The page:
Cain attempts to revive campaign with 9-9-9: The Movie

In an apparent effort to revive his flagging presidential campaign, Herman Cain's campaign on Monday released an animated video tutorial touting the candidate's "9-9-9" plan to overhaul the tax code.

The video, "9-9-9 The Movie - Slaying the Tax Monster," clocks in at nearly six minutes, and, in the vein of a Schoolhouse Rock video, pairs digestible language with simple cartoon illustrations to lay out Cain's now-famous tax reform plan in what is meant to be a simple, clear-cut manner.

Blasting the current tax code as an uncool "overgrown monster," the video presents Cain's plan as the "flat" and "simple" alternative - and one which the narrator claims will get the economy accelerating "faster than Barack Obama on his way out of town."

Cain's 9-9-9 plan was seen by many as the force behind his short-lived surge in the presidential polls. But amid a slew of sexual harassment allegations, and conflicting statements about his position on abortion, Cain has fallen to third place in the polls - a drop he recently attributed to "false accusations and confusion about some of my positions."

In Monday's mini-movie, the Cain campaign attempts to reignite the spark that may have led to his initial surge.

"The federal tax code is an overgrown monster -- but it's not even a cool monster, it's a dorky, mechanical monster held together by a bunch of tattered red tape and driven around by squirrelly bureaucrats," a narrator intones in the film. "The scary part is that we've been slaves to something this ridiculous as long as we have. So what would happen if we scrapped all 82,000 pages of the current tax code and simplified things with Herman Cain's 9-9-9 plan?"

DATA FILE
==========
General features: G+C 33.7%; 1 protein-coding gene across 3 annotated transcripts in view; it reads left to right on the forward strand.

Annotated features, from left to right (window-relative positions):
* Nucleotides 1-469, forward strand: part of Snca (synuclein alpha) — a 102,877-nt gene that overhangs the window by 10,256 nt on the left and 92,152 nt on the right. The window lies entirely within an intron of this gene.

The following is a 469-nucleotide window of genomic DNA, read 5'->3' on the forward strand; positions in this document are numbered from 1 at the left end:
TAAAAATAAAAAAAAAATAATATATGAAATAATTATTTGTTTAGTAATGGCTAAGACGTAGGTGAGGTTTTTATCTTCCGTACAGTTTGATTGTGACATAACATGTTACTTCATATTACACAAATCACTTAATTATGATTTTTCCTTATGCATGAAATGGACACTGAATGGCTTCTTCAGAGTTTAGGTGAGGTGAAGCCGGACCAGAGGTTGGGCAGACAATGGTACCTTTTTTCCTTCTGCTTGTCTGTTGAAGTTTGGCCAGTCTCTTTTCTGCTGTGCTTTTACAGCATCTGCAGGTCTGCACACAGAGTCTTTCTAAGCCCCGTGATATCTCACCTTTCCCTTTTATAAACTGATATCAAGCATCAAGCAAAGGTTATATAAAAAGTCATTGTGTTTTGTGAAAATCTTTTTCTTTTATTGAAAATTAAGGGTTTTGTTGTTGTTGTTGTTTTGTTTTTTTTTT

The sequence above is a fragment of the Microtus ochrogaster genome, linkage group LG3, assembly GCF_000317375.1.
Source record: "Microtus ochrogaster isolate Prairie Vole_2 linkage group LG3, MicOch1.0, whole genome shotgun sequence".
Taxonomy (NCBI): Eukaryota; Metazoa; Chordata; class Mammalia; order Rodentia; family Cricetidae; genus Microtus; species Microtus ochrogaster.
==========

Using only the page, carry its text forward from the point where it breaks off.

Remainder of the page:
The narrator goes on to contend that the 9-9-9 plan "would add $2 trillion to GDP and create 6 million jobs. Business investment would increase by a third. Wages would go up by 10 percent. At the same time, federal revenues would go up 15 percent."

When it comes to analyzing the basis for Cain's claims, however, that the 9-9-9 plan would be a simple route to economic success, the film falls short.

When attempting to allay fears about a national sales tax, the video notes that "anyone nervous about introducing a national sales tax should realize we're essentially paying one right now. It just isn't visible. Once these taxes are out in the open it incentivizes savings."

It doesn't note that under the 9-9-9 plan, Americans who live in a state that already has a sales tax would effectively be taxed twice. The plan is also regressive, taxing those at the bottom of the scale more than those at the top.

One criticism with the candidate's plan is that it is naively simplistic - and that, as his presidential rival Mitt Romney argued in an October debate, "simple answers are always very helpful, but oftentimes inadequate."

In "9-9-9 The Movie - Slaying the Tax Monster," the Cain campaign continues to hammer home the idea that a simple plan is the best one.

"The 9-9-9 plan is simple enough to vanquish the ineffective bureaucrats that lurk in the dark crannies of complexity; transparent enough to deter cronyism, and fair enough - fair being the dictionary definition, not the president's class warfare definition - to level the playing field and keep the government from picking winners and losers," the video's narrator says. 

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